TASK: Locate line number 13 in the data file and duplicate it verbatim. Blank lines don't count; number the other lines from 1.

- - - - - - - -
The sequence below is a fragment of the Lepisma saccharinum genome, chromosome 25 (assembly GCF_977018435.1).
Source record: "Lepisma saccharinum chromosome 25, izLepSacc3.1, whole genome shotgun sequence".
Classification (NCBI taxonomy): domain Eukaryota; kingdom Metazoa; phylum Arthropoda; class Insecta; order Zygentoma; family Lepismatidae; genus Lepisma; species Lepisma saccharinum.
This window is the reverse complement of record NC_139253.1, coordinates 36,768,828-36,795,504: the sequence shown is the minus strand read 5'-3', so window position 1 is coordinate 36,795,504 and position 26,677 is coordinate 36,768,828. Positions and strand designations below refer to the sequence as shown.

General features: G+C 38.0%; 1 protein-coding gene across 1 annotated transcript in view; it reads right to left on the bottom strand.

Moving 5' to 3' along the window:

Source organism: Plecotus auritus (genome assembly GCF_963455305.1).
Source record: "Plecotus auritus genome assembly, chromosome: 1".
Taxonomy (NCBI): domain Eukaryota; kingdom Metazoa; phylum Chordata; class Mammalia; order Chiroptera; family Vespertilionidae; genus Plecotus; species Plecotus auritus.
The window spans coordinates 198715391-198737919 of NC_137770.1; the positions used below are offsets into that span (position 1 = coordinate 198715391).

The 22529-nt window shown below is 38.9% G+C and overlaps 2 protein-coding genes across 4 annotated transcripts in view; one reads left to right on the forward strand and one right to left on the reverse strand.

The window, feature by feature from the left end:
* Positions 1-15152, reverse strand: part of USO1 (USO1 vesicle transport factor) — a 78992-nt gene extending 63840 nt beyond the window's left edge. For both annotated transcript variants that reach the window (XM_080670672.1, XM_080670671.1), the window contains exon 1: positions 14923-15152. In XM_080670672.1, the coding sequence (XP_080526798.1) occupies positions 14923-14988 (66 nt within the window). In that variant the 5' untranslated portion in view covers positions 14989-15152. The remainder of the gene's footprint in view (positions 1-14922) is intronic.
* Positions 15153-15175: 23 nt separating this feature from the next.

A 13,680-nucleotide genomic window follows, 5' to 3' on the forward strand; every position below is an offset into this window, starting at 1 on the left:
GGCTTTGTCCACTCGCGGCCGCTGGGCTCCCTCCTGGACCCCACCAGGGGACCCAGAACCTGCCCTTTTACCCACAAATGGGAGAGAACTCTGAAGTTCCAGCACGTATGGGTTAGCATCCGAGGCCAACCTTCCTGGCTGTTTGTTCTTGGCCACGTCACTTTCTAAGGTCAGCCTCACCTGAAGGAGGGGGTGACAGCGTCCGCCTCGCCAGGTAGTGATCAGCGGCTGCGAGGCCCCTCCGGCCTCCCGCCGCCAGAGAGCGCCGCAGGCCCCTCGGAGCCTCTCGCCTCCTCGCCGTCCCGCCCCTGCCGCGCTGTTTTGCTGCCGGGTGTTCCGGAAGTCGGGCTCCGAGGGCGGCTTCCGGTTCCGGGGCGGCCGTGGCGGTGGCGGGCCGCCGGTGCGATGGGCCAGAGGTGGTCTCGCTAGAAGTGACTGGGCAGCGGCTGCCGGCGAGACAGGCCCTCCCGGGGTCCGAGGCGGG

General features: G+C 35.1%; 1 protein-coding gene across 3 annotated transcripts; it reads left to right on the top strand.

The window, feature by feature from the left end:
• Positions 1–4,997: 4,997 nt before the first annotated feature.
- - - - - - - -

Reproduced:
* Positions 1-15152, reverse strand: part of USO1 (USO1 vesicle transport factor) — a 78992-nt gene extending 63840 nt beyond the window's left edge. For both annotated transcript variants that reach the window (XM_080670672.1, XM_080670671.1), the window contains exon 1: positions 14923-15152. In XM_080670672.1, the coding sequence (XP_080526798.1) occupies positions 14923-14988 (66 nt within the window). In that variant the 5' untranslated portion in view covers positions 14989-15152. The remainder of the gene's footprint in view (positions 1-14922) is intronic.